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An Unmarried Woman

Where to Watch An Unmarried Woman

R
1978

An Unmarried Woman is a groundbreaking slice-of-life drama that hit the silver screen in 1978. Co-written and directed by the eminent Paul Mazursky, the film was a trailblazer in feminist cinema, exploring the notion of female independence, liberation and self-discovery with emotional depth and sensitivity. This impactful film features an excellent ensemble of actors, led by Jill Clayburgh, Alan Bates, and Michael Murphy who all carve out memorable performances.

To begin with, the marvelous Jill Clayburgh stars as the protagonist, Erica Benton, a well-off, Manhattan woman who seemingly has an idyllic life — a successful husband, Martin, portrayed by Michael Murphy and a teenage daughter, Patti, who symbolizes their happy family life. A passionate art gallery worker, Erica’s existence revolves around her loving family, trendy social events, and her casual camaraderie with her sophisticated friends.

However, her world comes crashing down when Martin, her husband of 16 years, suddenly confesses during a casual morning jog that he has been having an affair and is leaving her for a younger woman. This upends Erica’s world and sets the premise of An Unmarried Woman. She finds herself as the titular ‘unmarried woman’ now navigating an unchartered territory of emotion and life circumstances which is alien to her until now comfortable life.

Jill Clayburgh's portrayal of Erica is the cornerstone of An Unmarried Woman. Her performance oscillates deftly from initial disbelief, shock, depression to eventual acceptance and self-discovery, encapsulating a spectacular cross-section of human emotions. Clayburgh’s performance earned her an Academy Award nomination for her authentic illustration of pain, strength, and resilience as Erica rebuilt her life.

Notable in the cast is Alan Bates, who enters Erica's life as the dashing, unconventional British artist, Saul. His character is intriguing, unpredictable, and can be seen as a window through which Erica re-discovers herself. Bates effortlessly portrays his character's charm and non-conformism, serving as a sharp, refreshing contrast to Erica’s estranged husband and her sober upper-class life.

Erica's journey is not only about dealing with her marital breakdown but also a voyage of self-discovery. Erica emerges as an epitome of the liberated woman, be it her sessions with her warm-hearted, astute psychoanalyst Tanya, brilliantly portrayed by Penelope Russianoff, or her candid, refreshing conversations with her girl gang about love, sex, marriage, and life. The distinct character portrayals by the strong supporting cast add multiple dimensions to the film, enhancing Erica’s journey of transformation.

The movie sheds light on Erica’s growth, showing her grappling and dealing with her newfound singlehood, loneliness, dipping her toes back in the dating scene, and finding her feet in carving a life for herself and her daughter in the unexpected aftermath of her divorce. Suffused with laughter, tears, and resilience, An Unmarried Woman is an exploration of feminine strength, individuality, and the quest for happiness beyond societal conditioning, becoming a definitive film for the feminist movement.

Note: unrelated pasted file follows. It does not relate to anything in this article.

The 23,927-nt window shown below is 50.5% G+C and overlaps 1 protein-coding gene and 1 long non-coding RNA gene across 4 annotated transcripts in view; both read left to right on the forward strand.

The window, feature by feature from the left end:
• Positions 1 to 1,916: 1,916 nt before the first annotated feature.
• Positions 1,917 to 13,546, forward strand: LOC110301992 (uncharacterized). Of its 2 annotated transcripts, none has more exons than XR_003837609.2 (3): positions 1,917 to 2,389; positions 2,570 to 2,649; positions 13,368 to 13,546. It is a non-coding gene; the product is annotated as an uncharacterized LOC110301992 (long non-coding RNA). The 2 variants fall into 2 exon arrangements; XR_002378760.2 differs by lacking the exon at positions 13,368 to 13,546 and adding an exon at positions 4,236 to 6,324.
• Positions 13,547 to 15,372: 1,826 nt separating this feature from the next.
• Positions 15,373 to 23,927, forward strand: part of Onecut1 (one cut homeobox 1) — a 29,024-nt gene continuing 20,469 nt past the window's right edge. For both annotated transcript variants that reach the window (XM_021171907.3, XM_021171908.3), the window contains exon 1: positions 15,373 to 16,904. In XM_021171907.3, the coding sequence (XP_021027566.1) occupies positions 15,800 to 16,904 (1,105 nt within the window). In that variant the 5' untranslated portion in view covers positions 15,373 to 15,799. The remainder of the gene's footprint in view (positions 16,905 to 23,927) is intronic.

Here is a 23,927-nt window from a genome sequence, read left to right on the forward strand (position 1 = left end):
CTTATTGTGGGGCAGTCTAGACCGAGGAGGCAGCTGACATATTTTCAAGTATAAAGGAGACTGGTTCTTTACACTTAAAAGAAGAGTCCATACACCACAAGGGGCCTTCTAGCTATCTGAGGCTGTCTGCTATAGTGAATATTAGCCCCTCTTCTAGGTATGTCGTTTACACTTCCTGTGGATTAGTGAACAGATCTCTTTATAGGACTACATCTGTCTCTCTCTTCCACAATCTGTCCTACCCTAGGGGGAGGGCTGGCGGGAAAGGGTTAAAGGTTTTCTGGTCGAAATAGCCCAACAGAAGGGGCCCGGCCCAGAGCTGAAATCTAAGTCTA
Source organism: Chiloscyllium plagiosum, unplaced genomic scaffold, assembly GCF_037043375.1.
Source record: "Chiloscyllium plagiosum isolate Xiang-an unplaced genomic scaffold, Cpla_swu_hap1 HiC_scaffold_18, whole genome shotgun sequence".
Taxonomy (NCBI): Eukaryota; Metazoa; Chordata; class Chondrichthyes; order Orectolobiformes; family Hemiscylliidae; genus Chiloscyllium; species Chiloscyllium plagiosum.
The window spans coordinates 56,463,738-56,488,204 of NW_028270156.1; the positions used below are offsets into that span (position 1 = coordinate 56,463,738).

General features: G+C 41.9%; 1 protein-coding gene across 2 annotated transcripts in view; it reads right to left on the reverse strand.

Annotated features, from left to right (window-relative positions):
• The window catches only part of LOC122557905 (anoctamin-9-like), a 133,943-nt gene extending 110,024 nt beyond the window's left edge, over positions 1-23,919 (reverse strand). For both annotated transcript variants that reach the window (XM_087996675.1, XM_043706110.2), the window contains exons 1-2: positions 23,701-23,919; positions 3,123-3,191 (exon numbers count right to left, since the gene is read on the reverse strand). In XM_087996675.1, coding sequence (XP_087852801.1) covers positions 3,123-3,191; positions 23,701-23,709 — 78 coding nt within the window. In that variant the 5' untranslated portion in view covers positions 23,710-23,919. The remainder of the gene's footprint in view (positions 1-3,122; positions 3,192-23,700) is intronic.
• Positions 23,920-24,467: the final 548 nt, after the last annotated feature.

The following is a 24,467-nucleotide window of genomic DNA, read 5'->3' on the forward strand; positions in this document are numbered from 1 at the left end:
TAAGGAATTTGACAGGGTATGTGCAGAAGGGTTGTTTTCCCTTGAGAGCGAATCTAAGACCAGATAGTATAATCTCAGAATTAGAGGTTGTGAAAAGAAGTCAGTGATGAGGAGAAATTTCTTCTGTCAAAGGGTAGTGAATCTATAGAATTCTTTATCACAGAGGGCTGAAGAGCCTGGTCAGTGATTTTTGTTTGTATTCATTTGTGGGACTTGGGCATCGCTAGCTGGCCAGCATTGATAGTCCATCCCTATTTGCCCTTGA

Mazursky's direction combined with Clayburgh’s stunning performance weave a realistic portrayal of a woman's life, strength, struggles, and joy with a mix of lighthearted comedy and profound drama. It is not just a story about a woman cast into sudden singlehood but it is also a realistic exploration of a woman's psyche and emotional landscape. The screenplay effectively captures the societal expectations of a woman post-divorce, her fragilities, and her strife towards independence and happiness.

The candid camera work, intuitive direction, and the background score subtly blend with the narrative, mirroring Erica’s internal battles and victories. Mazursky’s New York setting also strikes a chord, with its vibrant and diverse backdrop that complements each scene and adds depth to the storyline.

An Unmarried Woman, therefore, stands out as a film ahead of its time with its bold yet highly relatable narrative; a sometimes painful, yet heartwarmingly inspiring journey of a woman who becomes the master of her world after its initial collapse, confronting stereotypes and surviving emotional turmoil.

The film is a must-watch not only for its captivating storyline and exceptional performances but also for its cultural impact and its significant contribution to feminist cinema. It is a timeless classic that tugs at one’s emotions and resonates with all those who appreciate compelling narratives about life and its unexpected turns.

An Unmarried Woman is a Drama, Romance, Comedy movie released in 1978. It has a runtime of 130 minutes. Critics and viewers have rated it moderate reviews, with an IMDb score of 7.2. It also holds a MetaScore of 79.

7.2/10
79/100
Director
Paul Mazursky
Stars
Jill Clayburgh, Alan Bates, Michael Murphy
Also starring Louis Bartlett
Also starring Steve Jones
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